Big L: The Greatest Rapper We Barely Knew

Lamont Coleman aka “Big L”
May 30, 1974 – February 15, 199
By Mic Cool

This is the story of Lamont Coleman better known to hip hop heads as “Big L”.  Born in Harlem, New York in 1974, his father left when he was a child. At the tender age of 12, “Little L” as he was then known, started free-styling against people in his neighborhood. Then he founded a group “3 The Hard Way” which he quickly disbanded. By the summer of 1990 he had changed his name to “Big L” to impress one of his female friends and would go on to meet Lord Finesse at an autograph session. The 16 year old L kicked a rhyme and they exchanged numbers. All Coleman wanted to originally do was battle wether on a street corner, in the hallways, beating on a wall, or simply chilling with his friends at a house party. 

In ‘91 he recorded various demos while forming another click “Children of the Corn” consisting of Harlem rappers Bloodshed, McGruff, a young Ma$e(then Murda Mase), and Cam’ron (then Killa Cam). In 1991 Lord Finesse takes Big L under his wing as he promotes his upcoming album, leading to Big L’s first television appearance on YO! MTV Raps. Next in 1992 he won an amateur freestyle battle where he beat out 2,000 contestants to be crowned champion. Big L was vicious with the battles. This is how he earned money, battling anyone who wanted to test his lyrical prowess.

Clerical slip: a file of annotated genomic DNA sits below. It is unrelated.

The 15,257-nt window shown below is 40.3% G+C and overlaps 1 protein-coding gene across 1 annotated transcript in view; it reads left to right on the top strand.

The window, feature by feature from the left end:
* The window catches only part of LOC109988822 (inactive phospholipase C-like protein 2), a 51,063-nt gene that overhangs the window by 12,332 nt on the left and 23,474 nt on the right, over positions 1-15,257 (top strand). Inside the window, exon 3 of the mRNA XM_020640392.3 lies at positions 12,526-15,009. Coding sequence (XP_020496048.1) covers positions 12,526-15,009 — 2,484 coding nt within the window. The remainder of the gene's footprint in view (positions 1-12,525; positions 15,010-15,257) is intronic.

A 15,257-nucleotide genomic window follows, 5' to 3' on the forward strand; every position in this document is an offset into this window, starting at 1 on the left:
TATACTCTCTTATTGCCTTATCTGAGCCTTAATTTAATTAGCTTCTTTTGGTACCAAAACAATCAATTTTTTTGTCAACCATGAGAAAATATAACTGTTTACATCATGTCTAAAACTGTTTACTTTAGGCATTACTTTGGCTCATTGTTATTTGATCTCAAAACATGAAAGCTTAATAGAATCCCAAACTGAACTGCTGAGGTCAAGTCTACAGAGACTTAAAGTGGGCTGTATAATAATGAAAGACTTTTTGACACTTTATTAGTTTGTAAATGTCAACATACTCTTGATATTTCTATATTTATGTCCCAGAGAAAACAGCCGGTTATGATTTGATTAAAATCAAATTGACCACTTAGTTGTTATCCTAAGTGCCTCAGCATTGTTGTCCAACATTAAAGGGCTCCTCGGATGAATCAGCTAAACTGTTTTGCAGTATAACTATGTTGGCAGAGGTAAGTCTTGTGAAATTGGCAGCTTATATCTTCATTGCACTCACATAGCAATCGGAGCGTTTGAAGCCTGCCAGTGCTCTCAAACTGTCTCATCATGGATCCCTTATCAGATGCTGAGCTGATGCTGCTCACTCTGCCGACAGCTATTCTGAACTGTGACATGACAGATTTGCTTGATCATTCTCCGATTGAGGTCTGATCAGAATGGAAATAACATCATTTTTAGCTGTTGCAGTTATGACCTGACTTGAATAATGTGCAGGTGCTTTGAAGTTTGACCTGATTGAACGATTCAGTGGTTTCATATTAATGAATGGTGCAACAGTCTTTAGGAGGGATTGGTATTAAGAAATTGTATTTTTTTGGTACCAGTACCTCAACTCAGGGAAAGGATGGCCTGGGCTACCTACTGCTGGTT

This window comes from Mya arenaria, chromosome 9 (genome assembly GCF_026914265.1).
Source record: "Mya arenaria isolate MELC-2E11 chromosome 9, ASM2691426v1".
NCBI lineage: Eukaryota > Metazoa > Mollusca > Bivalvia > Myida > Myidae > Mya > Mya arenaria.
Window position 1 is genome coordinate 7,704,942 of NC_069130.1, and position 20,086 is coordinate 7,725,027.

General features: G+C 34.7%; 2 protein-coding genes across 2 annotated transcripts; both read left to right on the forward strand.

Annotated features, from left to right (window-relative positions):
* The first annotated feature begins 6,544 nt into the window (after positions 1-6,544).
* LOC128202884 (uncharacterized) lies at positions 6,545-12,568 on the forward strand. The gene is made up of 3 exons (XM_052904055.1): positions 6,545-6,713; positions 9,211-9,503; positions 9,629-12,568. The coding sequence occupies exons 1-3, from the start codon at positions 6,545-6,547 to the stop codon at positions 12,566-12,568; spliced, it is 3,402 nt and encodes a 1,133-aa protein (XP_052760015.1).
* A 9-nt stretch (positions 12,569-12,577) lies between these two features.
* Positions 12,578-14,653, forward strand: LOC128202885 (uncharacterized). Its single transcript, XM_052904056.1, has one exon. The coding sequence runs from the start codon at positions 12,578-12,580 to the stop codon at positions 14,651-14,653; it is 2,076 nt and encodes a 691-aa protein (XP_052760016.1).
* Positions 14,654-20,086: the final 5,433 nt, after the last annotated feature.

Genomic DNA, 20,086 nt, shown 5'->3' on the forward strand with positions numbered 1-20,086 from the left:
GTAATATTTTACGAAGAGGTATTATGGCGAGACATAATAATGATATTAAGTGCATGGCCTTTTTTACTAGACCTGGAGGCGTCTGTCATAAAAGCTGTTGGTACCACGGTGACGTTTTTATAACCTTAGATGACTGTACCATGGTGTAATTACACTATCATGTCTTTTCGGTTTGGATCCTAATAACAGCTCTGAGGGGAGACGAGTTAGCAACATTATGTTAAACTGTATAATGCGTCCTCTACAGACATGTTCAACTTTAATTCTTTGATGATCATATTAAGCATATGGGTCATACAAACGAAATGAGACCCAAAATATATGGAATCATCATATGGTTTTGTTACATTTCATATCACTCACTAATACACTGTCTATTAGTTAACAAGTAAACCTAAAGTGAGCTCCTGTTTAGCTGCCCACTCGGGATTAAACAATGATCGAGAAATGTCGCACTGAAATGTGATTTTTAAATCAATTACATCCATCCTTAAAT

He signs his first deal to Columbia Records and joined DJ Finesses “Digging in The Crates Crew”, consisting of; Diamond D, O.C., Fat Joe, Buckwild, Showbiz, and AG. All of which are New York natives, although he was the lone representative from Harlem. In 1993 he penned the first so called horror core single “Devils Son”. He said he wrote the song because he was a fan of horror flicks plus the things he had seen in his neighborhood were truly scary. By 1995 he drops his debut LP  Lifestylez Ov Da Poor & Dangerous which spawned the singles “ Put it On”, “MVP”, and “No Endz, No Skinz”. The album is a critical success but has trouble selling units. 

Come 1996 he was then released from Columbia over creative differences. While working on his sophomore album The Big Picture, one of his boys Bloodshed from “COTC” died in a car accident. In 1998 he formed his own independent label “Flamboyant Ent” which was planned to distribute the kind of hip hop that sold without top 40 samples or r&b hooks. Next he put out his biggest single “Ebonics” using lingo or slang the African American community invented. At this time he caught the eye of Dame Dash the CEO of one of the biggest rap labels Roc-A-Fella Records, and a childhood friend from his Harlem days. At this time Dame Dash and Jay-Z were trying to sign Big L to Roc-A-Fella but were caught up on minor disagreements that they working out. 

What happened on the cusp of this huge deal would be devastating. On February 15th, 1999 Big L was killed. He was shot 9 times to the body and face during a drive by shooting. Since his death he’s been regarded as one of the most auspicious story tellers in hip hop history, and one of the most under rated lyricist ever notable for using a rhyme style called “compounding”. He was a master of the punchline. With raps deadlier than a snakebite, yet cooler than a uptown pimp, he is larger than life. 

Big L lives on!


Illmatic: Greatest Album of All Time?